How to Season a Cast-Iron Skillet

Cast-iron cookware will last you a lifetime, and then some.

By Jean Nick


Caring for and Cleaning It

As you continue to use your cast iron, it will darken and become an even, shiny black, which means it's getting really well seasoned and naturally nonstick. Using a stainless steel spatula with a straight edge and curved corners as you cook will help polish the inside surface, making it even smoother and more nonstick.

Do not leave food, especially acidic foods like spaghetti sauce, in your cast iron for more than a short time after cooking. It will react with the iron, making it black and icky tasting, and ruin your carefully developed seasoning. It's actually a good idea to avoid cooking acidic foods in cast iron at all until you develop that nice shiny, black surface.

Cleaning cast iron can seem tricky, since you shouldn't use soap or detergents (or put it in the dishwasher), but here are a few tricks to make cleanup easier. Immediately after use, hold your pan under running hot water and give it a quick swish with a nylon or natural-fiber brush; don't use steel wool or metal scrubbies. Use a nylon or wooden scraper to dislodge small stuck-on bits. If there is lots of stuck-on food, sprinkle some salt (kosher salt works well because the grains are so large) on the pan then go at it again with your brush. You can also fill the pan with hot water and return it to the stove on low heat for a minute or two to loosen food bits, then repeat the hot-water-and-brushing treatment. Return your cleaned pan to the stove, turn on the burner, and allow it to dry completely. If there are any dull gray areas, coat the pan lightly with oil or fat before putting it away.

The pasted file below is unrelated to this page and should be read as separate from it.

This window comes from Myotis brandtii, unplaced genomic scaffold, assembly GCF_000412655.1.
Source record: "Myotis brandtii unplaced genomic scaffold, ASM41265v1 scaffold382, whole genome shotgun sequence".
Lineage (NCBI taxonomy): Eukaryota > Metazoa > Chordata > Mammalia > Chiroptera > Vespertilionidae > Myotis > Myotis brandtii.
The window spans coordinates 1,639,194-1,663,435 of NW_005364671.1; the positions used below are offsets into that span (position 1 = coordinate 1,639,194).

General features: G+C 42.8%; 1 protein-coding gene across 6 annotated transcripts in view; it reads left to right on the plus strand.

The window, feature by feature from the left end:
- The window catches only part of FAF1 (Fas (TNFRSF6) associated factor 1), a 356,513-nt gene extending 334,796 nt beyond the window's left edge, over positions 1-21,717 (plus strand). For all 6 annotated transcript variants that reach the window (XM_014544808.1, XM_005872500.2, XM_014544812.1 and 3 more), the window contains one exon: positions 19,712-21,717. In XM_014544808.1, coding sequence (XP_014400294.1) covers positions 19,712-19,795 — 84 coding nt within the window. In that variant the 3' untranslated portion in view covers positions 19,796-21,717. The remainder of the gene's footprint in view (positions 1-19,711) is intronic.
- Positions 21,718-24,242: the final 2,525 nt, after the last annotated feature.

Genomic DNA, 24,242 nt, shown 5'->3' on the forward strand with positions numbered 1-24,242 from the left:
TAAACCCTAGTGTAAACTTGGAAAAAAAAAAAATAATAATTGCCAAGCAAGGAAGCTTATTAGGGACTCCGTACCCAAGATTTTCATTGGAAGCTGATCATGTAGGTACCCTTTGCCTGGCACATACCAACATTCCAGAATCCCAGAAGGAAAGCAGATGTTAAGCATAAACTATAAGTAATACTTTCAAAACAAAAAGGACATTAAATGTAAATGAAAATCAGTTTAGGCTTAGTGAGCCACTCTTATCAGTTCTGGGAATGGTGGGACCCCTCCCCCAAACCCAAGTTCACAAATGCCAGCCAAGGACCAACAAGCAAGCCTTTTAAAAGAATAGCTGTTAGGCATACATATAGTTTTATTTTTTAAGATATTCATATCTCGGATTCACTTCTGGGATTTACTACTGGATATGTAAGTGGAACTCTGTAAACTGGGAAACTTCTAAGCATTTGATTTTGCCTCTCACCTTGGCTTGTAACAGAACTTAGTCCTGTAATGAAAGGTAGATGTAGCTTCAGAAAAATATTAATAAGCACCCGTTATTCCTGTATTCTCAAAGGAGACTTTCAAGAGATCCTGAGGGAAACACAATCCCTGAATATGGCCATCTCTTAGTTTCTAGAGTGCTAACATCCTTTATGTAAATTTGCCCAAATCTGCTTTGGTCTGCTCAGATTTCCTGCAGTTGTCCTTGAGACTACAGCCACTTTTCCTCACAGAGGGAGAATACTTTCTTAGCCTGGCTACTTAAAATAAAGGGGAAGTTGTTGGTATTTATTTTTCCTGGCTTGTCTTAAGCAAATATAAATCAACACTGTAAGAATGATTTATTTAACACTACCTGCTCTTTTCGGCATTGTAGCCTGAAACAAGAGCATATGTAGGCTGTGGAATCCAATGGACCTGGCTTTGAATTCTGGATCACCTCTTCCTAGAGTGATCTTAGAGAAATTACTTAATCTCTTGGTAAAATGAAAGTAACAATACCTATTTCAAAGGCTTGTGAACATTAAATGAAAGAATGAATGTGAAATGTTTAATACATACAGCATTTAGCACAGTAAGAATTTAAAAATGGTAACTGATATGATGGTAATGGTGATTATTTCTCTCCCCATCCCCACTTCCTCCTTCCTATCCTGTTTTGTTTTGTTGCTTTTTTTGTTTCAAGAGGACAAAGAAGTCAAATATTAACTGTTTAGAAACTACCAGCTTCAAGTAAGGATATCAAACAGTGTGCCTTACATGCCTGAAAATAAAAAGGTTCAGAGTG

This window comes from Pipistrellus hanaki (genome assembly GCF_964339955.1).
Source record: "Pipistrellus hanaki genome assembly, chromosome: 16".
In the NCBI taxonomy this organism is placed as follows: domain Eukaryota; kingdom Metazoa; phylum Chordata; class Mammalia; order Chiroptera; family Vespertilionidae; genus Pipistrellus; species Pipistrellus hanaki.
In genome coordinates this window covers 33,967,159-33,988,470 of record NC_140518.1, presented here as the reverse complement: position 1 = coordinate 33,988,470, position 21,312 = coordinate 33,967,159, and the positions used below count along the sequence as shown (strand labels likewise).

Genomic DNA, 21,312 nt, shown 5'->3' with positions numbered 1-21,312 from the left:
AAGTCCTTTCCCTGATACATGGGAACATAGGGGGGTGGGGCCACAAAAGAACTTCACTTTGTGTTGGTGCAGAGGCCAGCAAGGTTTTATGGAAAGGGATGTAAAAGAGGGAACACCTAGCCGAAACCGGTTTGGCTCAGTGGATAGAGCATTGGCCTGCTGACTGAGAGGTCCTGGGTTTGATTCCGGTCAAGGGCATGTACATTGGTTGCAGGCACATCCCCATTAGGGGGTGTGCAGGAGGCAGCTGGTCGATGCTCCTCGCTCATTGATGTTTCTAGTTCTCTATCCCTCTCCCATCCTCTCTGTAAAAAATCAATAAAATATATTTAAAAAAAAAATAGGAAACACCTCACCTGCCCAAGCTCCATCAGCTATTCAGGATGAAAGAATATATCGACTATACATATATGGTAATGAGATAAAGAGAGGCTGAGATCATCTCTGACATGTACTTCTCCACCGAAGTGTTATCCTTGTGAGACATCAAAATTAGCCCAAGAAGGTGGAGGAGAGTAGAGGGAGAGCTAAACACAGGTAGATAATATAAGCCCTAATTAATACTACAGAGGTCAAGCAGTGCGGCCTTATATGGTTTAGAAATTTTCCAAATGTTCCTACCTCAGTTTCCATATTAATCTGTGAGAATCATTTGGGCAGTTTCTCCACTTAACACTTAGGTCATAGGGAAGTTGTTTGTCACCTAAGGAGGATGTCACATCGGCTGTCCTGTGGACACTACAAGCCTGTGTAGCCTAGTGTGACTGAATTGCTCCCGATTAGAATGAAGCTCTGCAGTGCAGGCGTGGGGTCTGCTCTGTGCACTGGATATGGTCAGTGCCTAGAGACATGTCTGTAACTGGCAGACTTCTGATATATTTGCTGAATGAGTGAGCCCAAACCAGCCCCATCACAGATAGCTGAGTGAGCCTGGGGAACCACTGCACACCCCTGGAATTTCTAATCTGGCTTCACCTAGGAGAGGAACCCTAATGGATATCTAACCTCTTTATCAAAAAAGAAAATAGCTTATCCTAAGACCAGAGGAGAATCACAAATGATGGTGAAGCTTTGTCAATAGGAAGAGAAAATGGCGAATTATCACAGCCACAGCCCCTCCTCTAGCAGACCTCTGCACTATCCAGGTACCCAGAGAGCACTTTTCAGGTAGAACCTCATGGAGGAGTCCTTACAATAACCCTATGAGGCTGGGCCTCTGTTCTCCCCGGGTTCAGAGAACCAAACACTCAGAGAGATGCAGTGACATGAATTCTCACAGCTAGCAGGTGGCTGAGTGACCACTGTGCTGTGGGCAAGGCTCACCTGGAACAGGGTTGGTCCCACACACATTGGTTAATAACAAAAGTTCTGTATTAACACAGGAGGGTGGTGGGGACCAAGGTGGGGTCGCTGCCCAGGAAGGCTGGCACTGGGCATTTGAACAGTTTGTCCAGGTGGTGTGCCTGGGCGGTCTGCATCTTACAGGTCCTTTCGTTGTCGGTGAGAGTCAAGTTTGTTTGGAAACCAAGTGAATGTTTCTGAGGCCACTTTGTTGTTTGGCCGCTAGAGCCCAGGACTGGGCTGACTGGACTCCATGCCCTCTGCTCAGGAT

Store your pan uncovered in a dry place to prevent rust. I store mine upside down in my oven, which has a pilot light so it stays dry and faintly warm even in our humid summers—and I almost always remember to take it out before I turn the oven on to cook in it.